Fifteen years ago the supreme leader of Iran, Grand Ayatollah Ali Khamenei, met with 18-year-old Omid Kokabee, a high-school graduate of extraordinary talent who performed exceptionally well on the country's nationwide college entrance exams. Today, Kokabee is dying in an Iranian prison for his refusal to apply his talents to help Iran develop an atomic bomb.
I told the story of Omid Kokabee in two Washington Examiner op-eds published on April 23 and September 2 of last year. He was a physics doctoral student at the University of Texas in Austin when he was arrested in Tehran on a visit with his family during a winter break in 2011.
He was tortured and subsequently sentenced to 10 years in prison for "communicating with a hostile government (meaning the United States)" and "receiving illegitimate funds" (meaning his stipend at UT-Austin). Kokabee's open letters from prison, published by Nature magazine in 2013, revealed that the actual reason for his arrest was his refusal to work on laser enrichment of uranium pursued by the Atomic Energy Organization of Iran. "My only sin is that I am following a rare field of study and no one in Iran has my expertise", wrote Kokabee in one of his letters. After his arrest he was repeatedly offered immediate release from prison in exchange for his cooperation.
I am sorry to report a sad development in Kokabee's case. In response to a life-threatening condition he was transferred to a hospital and diagnosed with kidney cancer. It was not entirely unexpected. Evin Prison, where he spent the last five years of his life, is notorious for kidney problems among prisoners due to poor quality of water and overcrowded cells with limited access to toilets. Kokabee began complaining about kidney stones three years ago but was refused medical care. Before his arrest he was a healthy 28 year-old, excited about his research and full of great aspirations. Today he is a wreck, suffering from kidney, stomach and heart problems. Last week he underwent radical nephrectomy (total removal) of his right kidney. He remains a prisoner in the intensive care unit of Sina hospital in Tehran, under constant observation by armed guards.
In 2013 the American Physical Society awarded Andrei Sakharov Prize to Omid Kokabee "for his courage in refusing to use his physics knowledge to work on projects that he deemed harmful to humanity, in the face of extreme physical and psychological pressure." In 2014 the American Association for Advancement in Science followed suit by giving Kokabee its Scientific Freedom and Responsibility Award. Amnesty International declared Kokabee Prisoner of Conscience. Thirty-three physics Nobel laureates appealed to the Iran's Supreme Leader on Kokabee's behalf.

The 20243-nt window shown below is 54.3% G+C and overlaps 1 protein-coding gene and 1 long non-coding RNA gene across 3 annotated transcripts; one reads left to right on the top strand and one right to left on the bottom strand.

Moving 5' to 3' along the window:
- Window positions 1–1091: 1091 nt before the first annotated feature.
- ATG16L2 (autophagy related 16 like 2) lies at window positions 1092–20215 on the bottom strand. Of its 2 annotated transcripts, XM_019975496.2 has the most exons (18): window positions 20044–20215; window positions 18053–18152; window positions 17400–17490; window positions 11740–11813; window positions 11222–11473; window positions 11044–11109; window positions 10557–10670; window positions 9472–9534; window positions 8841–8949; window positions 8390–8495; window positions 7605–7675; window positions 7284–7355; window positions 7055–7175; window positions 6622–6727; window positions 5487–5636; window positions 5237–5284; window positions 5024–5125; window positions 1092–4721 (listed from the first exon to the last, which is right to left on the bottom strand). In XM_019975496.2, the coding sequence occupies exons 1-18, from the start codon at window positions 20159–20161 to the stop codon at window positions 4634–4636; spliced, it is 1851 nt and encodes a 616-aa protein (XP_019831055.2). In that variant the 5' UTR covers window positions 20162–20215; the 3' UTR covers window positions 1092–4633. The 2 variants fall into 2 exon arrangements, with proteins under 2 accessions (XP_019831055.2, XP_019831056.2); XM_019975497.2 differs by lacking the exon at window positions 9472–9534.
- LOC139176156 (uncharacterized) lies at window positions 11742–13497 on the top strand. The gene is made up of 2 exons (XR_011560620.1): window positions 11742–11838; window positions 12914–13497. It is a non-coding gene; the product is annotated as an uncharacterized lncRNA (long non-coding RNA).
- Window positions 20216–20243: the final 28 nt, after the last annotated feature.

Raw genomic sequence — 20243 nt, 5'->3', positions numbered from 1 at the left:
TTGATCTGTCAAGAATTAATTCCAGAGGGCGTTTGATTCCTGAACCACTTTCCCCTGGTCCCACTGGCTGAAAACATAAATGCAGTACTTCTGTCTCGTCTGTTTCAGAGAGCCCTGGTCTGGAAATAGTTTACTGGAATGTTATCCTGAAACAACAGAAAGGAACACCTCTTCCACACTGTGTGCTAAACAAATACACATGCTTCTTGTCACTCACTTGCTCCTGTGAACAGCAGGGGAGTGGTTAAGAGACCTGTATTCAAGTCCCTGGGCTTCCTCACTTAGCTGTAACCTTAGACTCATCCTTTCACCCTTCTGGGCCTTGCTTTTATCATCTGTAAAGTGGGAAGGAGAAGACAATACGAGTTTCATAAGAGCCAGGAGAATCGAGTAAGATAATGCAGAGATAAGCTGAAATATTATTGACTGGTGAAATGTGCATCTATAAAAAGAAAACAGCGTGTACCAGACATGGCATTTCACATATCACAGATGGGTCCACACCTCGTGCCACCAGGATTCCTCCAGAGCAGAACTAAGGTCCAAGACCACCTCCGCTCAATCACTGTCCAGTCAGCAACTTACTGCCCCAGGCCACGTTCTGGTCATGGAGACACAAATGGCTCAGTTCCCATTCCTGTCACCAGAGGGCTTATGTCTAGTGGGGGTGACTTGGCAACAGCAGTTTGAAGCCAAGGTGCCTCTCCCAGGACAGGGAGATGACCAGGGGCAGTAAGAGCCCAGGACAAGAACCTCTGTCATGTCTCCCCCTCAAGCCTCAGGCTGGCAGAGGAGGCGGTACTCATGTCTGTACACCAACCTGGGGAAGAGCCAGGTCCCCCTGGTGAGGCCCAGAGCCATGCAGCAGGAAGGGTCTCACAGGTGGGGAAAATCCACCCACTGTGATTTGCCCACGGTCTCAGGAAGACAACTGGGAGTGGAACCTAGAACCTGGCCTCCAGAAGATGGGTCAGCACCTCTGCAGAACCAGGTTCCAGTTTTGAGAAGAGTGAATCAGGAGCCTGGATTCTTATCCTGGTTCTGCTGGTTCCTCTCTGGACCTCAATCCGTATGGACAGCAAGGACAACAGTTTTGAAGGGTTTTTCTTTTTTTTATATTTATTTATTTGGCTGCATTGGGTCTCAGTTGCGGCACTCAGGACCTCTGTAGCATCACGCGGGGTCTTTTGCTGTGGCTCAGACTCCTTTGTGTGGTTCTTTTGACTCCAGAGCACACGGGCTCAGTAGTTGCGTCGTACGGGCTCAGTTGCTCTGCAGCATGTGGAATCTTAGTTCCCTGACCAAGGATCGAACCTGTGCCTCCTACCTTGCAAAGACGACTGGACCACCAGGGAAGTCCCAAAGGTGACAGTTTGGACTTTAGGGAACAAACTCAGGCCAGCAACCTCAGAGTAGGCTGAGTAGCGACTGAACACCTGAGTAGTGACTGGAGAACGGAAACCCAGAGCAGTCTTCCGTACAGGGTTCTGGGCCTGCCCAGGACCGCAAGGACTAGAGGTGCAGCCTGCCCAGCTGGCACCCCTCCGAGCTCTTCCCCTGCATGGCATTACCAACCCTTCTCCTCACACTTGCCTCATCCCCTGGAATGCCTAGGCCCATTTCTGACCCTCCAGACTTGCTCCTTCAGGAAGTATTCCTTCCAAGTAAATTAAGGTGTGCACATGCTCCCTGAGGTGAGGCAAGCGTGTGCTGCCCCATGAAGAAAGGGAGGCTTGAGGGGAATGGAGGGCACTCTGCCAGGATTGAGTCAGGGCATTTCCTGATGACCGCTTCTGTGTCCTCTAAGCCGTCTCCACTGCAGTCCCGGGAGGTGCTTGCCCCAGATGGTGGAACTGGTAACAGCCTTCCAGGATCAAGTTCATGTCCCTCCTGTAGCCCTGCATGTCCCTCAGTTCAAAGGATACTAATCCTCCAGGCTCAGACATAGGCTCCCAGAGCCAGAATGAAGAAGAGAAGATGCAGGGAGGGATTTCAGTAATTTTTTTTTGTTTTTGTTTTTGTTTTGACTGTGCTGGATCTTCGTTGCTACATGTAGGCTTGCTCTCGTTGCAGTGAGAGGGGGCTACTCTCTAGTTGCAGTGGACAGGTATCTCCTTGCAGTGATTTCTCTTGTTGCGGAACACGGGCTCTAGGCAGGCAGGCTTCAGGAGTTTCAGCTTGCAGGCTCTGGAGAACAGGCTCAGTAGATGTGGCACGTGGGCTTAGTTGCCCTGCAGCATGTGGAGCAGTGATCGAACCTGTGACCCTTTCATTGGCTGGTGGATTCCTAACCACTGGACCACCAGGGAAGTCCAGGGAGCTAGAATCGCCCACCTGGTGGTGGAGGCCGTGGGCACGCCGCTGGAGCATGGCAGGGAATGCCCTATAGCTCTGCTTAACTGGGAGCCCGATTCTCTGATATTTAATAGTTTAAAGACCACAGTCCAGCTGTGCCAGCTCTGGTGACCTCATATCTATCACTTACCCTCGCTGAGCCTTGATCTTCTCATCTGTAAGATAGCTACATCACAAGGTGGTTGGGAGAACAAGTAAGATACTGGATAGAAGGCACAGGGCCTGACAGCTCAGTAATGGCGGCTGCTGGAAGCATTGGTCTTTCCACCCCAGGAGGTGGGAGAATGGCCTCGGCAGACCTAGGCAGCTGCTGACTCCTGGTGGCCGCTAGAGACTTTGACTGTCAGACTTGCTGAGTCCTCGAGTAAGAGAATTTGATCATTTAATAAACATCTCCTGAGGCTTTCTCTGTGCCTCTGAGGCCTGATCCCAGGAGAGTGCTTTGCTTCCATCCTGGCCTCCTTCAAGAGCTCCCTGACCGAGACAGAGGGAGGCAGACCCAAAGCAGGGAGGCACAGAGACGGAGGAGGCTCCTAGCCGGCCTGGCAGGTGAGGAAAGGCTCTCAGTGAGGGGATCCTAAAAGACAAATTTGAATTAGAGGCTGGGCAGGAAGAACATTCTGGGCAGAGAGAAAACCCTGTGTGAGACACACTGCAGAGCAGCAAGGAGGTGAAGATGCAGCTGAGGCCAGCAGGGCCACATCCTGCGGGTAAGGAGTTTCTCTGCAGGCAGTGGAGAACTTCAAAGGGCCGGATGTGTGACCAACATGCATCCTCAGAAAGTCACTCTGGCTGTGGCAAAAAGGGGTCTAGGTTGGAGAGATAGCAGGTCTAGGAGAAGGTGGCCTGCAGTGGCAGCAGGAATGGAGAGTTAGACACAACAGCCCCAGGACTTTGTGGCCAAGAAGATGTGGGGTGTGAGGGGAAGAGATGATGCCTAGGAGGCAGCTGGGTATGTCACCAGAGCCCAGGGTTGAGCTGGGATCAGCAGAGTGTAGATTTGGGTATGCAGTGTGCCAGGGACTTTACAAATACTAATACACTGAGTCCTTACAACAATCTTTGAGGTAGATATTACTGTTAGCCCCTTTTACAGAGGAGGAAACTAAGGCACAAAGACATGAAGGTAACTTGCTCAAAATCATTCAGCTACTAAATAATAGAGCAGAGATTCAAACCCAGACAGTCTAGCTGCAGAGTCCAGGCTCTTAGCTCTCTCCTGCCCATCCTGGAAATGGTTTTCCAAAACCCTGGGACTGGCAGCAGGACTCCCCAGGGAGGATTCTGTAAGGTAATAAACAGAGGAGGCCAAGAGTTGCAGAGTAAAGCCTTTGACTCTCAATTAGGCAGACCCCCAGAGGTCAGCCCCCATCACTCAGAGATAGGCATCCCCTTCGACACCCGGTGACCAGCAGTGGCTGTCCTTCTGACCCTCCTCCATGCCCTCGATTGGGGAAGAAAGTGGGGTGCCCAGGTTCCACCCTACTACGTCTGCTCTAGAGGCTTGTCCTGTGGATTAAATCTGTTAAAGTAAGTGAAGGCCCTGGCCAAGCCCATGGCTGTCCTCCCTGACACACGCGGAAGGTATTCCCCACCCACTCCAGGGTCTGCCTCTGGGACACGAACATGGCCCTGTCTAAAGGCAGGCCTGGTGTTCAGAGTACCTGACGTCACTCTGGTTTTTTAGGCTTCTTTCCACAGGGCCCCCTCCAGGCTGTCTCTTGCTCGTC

Last spring, Javad Larijjani, the head of the Iranian Judiciary's Human Rights Council, promised on Iran's TV Channel 2 that Kokabee would be released. The Head of the AEOI, Ali Akbar Salehi, who was the key negotiator of the 2015 nuclear deal and a foreign minister of Iran until 2013, met with the family and lawyer of Omid Kokabee and offered his help. Neither Larijani nor Salehi delivered on their promises despite reportedly having the ear of Iran's supreme leader. Kokabee's name was absent from the list of 900+ prisoners pardoned by Ayatollah Khamenei in July 2015 two days after Iran signed the nuclear deal with the United States.
In January of this year, on the fifth anniversary of his imprisonment, Omid witnessed the release of Amir Hekmati and Saeed Abedini, two Americans that he befriended in Evin Prison. However, his own fate remains sealed despite his fight with cancer and the 2015 ruling of Iran's Supreme Court that he committed no crime. The final word on who lives and who dies in Iran belongs to the Revolutionary Courts that execute the will of the supreme leader.
Eugene M. Chudnovsky is a distinguished professor of physics at the City University of New York and co-chair of the Committee of Concerned Scientists. Thinking of submitting an op-ed to the Washington Examiner? Be sure to read our guidelines on submissions.